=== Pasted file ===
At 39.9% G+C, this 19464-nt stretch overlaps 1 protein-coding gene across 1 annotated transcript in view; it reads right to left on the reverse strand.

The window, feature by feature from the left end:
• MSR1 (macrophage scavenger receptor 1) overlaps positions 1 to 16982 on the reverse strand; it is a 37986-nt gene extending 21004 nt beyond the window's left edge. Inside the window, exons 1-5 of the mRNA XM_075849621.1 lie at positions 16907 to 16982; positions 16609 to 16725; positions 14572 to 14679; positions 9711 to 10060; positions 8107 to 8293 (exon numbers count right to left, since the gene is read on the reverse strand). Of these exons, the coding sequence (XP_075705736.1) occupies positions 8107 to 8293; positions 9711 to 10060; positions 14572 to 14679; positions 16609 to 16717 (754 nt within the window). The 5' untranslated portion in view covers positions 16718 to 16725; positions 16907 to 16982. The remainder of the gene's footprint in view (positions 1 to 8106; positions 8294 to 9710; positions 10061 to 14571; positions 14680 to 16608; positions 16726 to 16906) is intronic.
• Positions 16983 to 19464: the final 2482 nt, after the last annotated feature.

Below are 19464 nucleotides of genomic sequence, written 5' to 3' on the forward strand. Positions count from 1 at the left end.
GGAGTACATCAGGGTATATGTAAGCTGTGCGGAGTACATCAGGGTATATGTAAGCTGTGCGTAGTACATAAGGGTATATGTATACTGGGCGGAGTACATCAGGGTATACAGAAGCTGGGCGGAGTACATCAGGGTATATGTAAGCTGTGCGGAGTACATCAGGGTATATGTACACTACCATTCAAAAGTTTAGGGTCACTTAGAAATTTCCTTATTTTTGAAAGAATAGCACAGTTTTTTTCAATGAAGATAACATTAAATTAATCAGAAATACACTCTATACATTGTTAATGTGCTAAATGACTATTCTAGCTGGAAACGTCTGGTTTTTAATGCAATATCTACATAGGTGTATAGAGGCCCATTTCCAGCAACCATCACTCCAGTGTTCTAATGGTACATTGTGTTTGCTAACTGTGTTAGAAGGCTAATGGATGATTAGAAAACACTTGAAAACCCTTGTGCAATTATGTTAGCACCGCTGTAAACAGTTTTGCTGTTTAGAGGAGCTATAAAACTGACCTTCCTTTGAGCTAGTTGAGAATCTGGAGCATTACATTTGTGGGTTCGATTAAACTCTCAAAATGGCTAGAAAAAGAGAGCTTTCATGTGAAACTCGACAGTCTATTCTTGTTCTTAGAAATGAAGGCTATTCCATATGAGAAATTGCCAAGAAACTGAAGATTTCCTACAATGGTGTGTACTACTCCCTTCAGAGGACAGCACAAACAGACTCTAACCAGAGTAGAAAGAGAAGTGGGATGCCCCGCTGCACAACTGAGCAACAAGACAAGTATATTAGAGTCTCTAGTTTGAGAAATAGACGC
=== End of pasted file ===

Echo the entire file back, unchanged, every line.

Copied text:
At 39.9% G+C, this 19464-nt stretch overlaps 1 protein-coding gene across 1 annotated transcript in view; it reads right to left on the reverse strand.

The window, feature by feature from the left end:
• MSR1 (macrophage scavenger receptor 1) overlaps positions 1 to 16982 on the reverse strand; it is a 37986-nt gene extending 21004 nt beyond the window's left edge. Inside the window, exons 1-5 of the mRNA XM_075849621.1 lie at positions 16907 to 16982; positions 16609 to 16725; positions 14572 to 14679; positions 9711 to 10060; positions 8107 to 8293 (exon numbers count right to left, since the gene is read on the reverse strand). Of these exons, the coding sequence (XP_075705736.1) occupies positions 8107 to 8293; positions 9711 to 10060; positions 14572 to 14679; positions 16609 to 16717 (754 nt within the window). The 5' untranslated portion in view covers positions 16718 to 16725; positions 16907 to 16982. The remainder of the gene's footprint in view (positions 1 to 8106; positions 8294 to 9710; positions 10061 to 14571; positions 14680 to 16608; positions 16726 to 16906) is intronic.
• Positions 16983 to 19464: the final 2482 nt, after the last annotated feature.

Below are 19464 nucleotides of genomic sequence, written 5' to 3' on the forward strand. Positions count from 1 at the left end.
GGAGTACATCAGGGTATATGTAAGCTGTGCGGAGTACATCAGGGTATATGTAAGCTGTGCGTAGTACATAAGGGTATATGTATACTGGGCGGAGTACATCAGGGTATACAGAAGCTGGGCGGAGTACATCAGGGTATATGTAAGCTGTGCGGAGTACATCAGGGTATATGTACACTACCATTCAAAAGTTTAGGGTCACTTAGAAATTTCCTTATTTTTGAAAGAATAGCACAGTTTTTTTCAATGAAGATAACATTAAATTAATCAGAAATACACTCTATACATTGTTAATGTGCTAAATGACTATTCTAGCTGGAAACGTCTGGTTTTTAATGCAATATCTACATAGGTGTATAGAGGCCCATTTCCAGCAACCATCACTCCAGTGTTCTAATGGTACATTGTGTTTGCTAACTGTGTTAGAAGGCTAATGGATGATTAGAAAACACTTGAAAACCCTTGTGCAATTATGTTAGCACCGCTGTAAACAGTTTTGCTGTTTAGAGGAGCTATAAAACTGACCTTCCTTTGAGCTAGTTGAGAATCTGGAGCATTACATTTGTGGGTTCGATTAAACTCTCAAAATGGCTAGAAAAAGAGAGCTTTCATGTGAAACTCGACAGTCTATTCTTGTTCTTAGAAATGAAGGCTATTCCATATGAGAAATTGCCAAGAAACTGAAGATTTCCTACAATGGTGTGTACTACTCCCTTCAGAGGACAGCACAAACAGACTCTAACCAGAGTAGAAAGAGAAGTGGGATGCCCCGCTGCACAACTGAGCAACAAGACAAGTATATTAGAGTCTCTAGTTTGAGAAATAGACGC